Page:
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Visitors was written by Walter de la Mare (1873-1956), and was included in his Collected Stories for Children (1947).

Title: Collected Stories for Children — Visitors
Author: Walter de la Mare (1873-1956)
Date of first publication: 1947
Place and date of edition used as base for this ebook: London: Faber & Faber, 1962 (reprint of 1957 edition)
Date first posted: 30 March 2008
Date last updated: 30 March 2008
Faded Page ebook#20080308

This ebook was produced by: David T. Jones, Mark Akrigg & the Online Distributed Proofreading Team at http://www.pgdpcanada.net



Walter de la Mare

(from his Collected Stories for Children [1947])

One of the very last things that Tom Nevis was to think about in this world was a sight he had seen when he was a child of about ten. Years and years were to pass by after that March morning; and at the last Tom was far away from home and England in the heat and glare of the tropics. Yet this one far-away memory floated up into his imagination to rest there in its peace and strangeness as serenely as a planet shining in its silver above the snows of remote hills. It had just stayed on in the quiet depths of his mind—like the small insects that may be seen imprisoned in lumps of amber, their wings still glistening ages after they were used in flitting hither-thither in their world as it was then.

Most human beings have little experiences similar to Tom's. But they come more frequently to rather solitary people—people who enjoy being alone, and who have daydreams. If they occur at other times, they may leave little impression, because perhaps one is talking or laughing or busy, working away at what has to be done, or perhaps reading or thinking. And then they may pass unnoticed.

But Tom had always been a funny solitary creature. Even as a child he enjoyed being alone. He would sit on a gate or a stile for an hour at a time just staring idly into a field, following with his eyes the shadows of the clouds as they swept silently over its greenness, or the wandering wind, now here, now there, stooping upon the taller weeds and grasses. It was a pleasure to him merely even to watch a cow browsing her way among the buttercups, swinging the tuft of her tail and occasionally rubbing her cinnamon-coloured shoulder with her soft nose. It seemed to Tom at such times—though he never actually put the feeling into words—almost as if the world were only in his mind; almost as if it were the panorama of a dream.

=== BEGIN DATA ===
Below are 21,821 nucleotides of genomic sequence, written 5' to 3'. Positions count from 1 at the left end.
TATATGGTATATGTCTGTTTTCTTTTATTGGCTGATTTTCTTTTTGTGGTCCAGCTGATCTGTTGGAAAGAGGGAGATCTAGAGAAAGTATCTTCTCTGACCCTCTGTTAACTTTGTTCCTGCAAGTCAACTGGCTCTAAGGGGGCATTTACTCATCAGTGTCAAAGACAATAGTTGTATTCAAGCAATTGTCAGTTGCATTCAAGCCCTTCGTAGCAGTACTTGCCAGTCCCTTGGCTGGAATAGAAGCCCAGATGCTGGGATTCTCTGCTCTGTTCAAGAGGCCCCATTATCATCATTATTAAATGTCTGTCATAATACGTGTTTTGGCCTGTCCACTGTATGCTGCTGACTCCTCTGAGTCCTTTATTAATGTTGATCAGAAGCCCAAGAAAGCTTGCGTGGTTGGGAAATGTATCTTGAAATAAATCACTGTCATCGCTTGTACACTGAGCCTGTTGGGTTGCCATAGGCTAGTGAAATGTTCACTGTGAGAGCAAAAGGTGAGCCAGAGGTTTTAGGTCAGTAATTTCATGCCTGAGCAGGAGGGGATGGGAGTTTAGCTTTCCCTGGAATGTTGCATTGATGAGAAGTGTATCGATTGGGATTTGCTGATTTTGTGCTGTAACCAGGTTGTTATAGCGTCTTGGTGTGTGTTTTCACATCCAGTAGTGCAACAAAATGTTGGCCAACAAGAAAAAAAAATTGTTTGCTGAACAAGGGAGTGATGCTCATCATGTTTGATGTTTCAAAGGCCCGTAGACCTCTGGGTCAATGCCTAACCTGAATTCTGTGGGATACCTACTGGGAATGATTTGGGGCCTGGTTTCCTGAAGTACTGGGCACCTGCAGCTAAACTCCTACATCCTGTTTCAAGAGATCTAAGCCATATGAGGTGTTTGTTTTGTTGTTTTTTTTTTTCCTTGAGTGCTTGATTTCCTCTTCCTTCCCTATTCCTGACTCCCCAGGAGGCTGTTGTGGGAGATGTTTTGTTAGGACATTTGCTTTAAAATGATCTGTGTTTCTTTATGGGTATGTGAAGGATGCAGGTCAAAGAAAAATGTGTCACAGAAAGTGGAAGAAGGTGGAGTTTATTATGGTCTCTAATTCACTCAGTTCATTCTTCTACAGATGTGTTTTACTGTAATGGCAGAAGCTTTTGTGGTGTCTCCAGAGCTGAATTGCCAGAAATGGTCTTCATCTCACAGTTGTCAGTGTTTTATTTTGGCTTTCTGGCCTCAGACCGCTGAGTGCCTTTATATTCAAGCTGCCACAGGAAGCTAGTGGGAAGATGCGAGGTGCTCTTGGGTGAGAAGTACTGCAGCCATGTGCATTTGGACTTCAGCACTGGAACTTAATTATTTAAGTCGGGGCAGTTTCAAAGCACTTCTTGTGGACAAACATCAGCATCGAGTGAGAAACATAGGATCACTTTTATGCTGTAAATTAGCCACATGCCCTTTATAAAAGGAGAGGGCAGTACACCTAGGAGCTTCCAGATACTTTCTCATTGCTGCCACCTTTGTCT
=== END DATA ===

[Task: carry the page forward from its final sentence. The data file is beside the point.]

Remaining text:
So too Tom particularly enjoyed looking out of his window when the moon was shining. Not only in winter when there is snow on the ground, and clotting hoar-frost, but in May and summer too, the light the moon sheds in her quiet rests on the trees and the grass and the fields like a silver tissue. And she is for ever changing: now a crescent slenderly shining—a loop of silver or copper wire in the western after-glow of sunset; and now a mere ghost of herself, lingering in the blue of morning like a lantern burning long after the party is over which it was meant to make gay.

Tom was more likely to be left alone than most boys, owing to a fall he had had when he was three. He had a nurse then, named Alice Jenkins. One morning she sat him up as usual close to the nursery table and his bowl of bread and milk; and had then turned round an instant at the sound of something heard at the window. And he, in that instant, to see perhaps what she was looking at, had jumped up in his chair, the bar had slipped out, and he had fallen sprawling on to the floor.

The fall had injured his left arm. And try as the doctors might, they had never been able to make it grow like his right arm. It was lean and shrunken and almost useless, and the fingers of the hand were drawn up a little so that it could be used only for simple easy things. He was very little good at games in consequence, and didn't see much of other boys of his own age. Alice had cried half the night after that miserable hour; but the two of them loved each other the more dearly for it ever afterwards. Even now that she was married and kept a small greengrocer's shop in a neighbouring town, Tom went to see her whenever he could, and munched her apples and pears and talked about everything under the sun.

This accident had happened so long ago that he had almost forgotten he had ever at all had the full use of his arm. He grew as much accustomed to its hanging limply from his shoulder as one may become accustomed to having a crooked nose, prominent ears or a squint. And though he realized that it kept him out of things like climbing trees or playing such games as other boys could do with ease, though it had made a kind of scarecrow of him, it was simply because of this that he was left more to himself and his own devices than most boys. And though he never confessed it to himself, and certainly not to anybody else, he immensely enjoyed being in his own company. It was not a bit—as it well might be—like being in an empty house, but rather in an enchanted one; wherein you never knew what might not happen next, even though everything was still and quiet—-the sun at the windows, the faint shadows in the corridors, the water in the green fishpond and the tangled branches in the orchard.